You probably already unpacked this distribution. The next step is to make sure that your applications can find all the dynamic link libraries. Depending on your system's implementation of dynamic link libraries, you have a number of options:

  • Install the libraries in a directory that is searched by your linker by default. Typical locations are /usr/lib and /usr/local/lib.

  • Install the libraries in some other place, and make sure that the environment variable your dynamic linker uses to find extra locations for dynamic link libraries. Most systems use the environment variable LD_LIBRARY_PATH to this end. Exceptions are AIX which uses LIBPATH and HP/UX which uses SHLIB_PATH.

If your system has a C compiler, you can verify the installation by compiling the iodbctest program. Otherwise, you may have ODBC applications installed on your system which you can use.

Configuration of run-time distribution

The iODBC driver manager looks for a file ~/.odbc.ini, where the tilde stands for the user's home directory. This file only contains a default section where you can select which driver library to use. Copy the odbc.ini file from the examples directory to ~/.odbc.ini and make sure the right path and filename is used for your installation.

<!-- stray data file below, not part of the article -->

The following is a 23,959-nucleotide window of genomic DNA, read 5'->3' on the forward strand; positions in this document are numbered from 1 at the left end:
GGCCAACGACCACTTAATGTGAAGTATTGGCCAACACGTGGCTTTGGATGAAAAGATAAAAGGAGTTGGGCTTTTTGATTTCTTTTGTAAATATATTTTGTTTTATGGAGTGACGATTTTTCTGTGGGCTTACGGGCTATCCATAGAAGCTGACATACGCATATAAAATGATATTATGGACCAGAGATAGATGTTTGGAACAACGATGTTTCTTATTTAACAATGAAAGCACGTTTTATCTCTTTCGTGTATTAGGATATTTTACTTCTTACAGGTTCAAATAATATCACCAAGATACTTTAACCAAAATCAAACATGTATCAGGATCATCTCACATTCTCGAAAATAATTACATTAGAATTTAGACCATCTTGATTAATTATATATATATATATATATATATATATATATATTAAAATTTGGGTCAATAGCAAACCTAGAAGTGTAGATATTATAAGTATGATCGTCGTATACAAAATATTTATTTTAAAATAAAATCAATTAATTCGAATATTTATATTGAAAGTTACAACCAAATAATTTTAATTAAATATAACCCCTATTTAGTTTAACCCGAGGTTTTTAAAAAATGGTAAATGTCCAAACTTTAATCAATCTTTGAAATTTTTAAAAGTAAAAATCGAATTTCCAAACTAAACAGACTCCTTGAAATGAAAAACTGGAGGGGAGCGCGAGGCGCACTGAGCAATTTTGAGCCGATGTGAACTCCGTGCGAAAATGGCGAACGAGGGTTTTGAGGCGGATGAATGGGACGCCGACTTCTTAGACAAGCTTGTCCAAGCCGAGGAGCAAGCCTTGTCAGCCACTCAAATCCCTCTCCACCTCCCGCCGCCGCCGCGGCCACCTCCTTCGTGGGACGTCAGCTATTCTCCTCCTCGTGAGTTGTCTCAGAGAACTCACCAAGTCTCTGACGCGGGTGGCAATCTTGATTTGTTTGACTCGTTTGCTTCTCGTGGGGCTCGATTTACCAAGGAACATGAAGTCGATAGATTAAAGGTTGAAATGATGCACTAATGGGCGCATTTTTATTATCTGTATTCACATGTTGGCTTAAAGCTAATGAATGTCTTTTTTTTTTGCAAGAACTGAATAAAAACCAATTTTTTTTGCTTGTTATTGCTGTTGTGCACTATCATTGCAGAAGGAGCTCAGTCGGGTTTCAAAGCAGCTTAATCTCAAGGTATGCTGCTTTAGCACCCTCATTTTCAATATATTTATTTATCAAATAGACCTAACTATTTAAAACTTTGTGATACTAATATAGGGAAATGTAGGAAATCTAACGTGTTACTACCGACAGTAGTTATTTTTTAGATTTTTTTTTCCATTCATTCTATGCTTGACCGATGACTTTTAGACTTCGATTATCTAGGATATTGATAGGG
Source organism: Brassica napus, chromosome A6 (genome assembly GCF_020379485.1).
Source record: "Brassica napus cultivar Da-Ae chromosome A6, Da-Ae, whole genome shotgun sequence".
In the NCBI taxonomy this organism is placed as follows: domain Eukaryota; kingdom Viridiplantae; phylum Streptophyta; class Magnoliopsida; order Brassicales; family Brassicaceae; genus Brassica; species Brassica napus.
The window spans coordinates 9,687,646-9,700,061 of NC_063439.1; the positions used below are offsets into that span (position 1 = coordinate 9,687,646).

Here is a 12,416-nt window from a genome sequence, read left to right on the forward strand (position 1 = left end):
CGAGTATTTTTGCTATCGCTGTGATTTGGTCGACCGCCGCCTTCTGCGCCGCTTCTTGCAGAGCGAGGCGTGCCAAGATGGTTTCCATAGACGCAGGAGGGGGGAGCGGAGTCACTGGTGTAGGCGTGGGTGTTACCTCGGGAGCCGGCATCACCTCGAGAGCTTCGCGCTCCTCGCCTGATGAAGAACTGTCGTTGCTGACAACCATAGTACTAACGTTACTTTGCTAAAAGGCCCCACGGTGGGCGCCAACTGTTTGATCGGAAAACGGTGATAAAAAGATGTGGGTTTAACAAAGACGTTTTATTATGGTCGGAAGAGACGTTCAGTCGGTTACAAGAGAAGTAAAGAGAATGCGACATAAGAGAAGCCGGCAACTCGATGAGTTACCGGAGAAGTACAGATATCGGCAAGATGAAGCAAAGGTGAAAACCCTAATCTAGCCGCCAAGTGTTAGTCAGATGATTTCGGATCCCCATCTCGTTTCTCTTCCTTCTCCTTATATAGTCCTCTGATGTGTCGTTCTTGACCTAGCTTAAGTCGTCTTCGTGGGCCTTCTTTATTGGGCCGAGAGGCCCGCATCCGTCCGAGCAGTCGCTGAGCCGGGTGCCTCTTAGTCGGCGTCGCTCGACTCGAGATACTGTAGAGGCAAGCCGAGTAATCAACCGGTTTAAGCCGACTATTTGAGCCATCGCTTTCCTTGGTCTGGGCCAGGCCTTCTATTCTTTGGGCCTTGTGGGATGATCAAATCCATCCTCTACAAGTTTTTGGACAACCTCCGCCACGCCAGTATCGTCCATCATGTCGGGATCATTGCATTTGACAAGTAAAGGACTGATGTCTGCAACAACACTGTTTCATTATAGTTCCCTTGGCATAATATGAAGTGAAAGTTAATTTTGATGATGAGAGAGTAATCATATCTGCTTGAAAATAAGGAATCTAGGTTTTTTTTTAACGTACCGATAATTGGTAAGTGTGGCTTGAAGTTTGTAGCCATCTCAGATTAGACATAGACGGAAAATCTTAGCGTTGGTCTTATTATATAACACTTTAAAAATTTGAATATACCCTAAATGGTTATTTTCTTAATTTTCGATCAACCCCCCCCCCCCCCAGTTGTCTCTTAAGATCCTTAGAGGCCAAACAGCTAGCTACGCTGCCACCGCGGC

A data source is a section (enclosed in square parenthesis), and the attributes for a data source are given within this section. The most important attribute to iODBC for each datasource is the Driver attribute. This must point to the shared library for the ODBC driver associated with the data source.

As example, the OpenLink ODBC drivers have a number of attributes which can be set for a data source. Here is a description (with ODBC connect string tags between parenthesis):

    The hostname where the database resides (HOST).

    The type of server (see oplrqb.ini on the server, SVT).

    Server-specific extra options. See OpenLink server documentation for agents which can use this.

    The database to use (DATABASE).

    Connect options for the database (OPTIONS).

    The name of the user (a password cannot be specified in the UDBCINI file, UID/PWD).

    A Yes/No value in order to make the connection read-only (READONLY=Y/N).

    The number of records that are transferred in a single call to the server. 
    Default is 5; maximum is 99, minimum is 1 (FBS=value).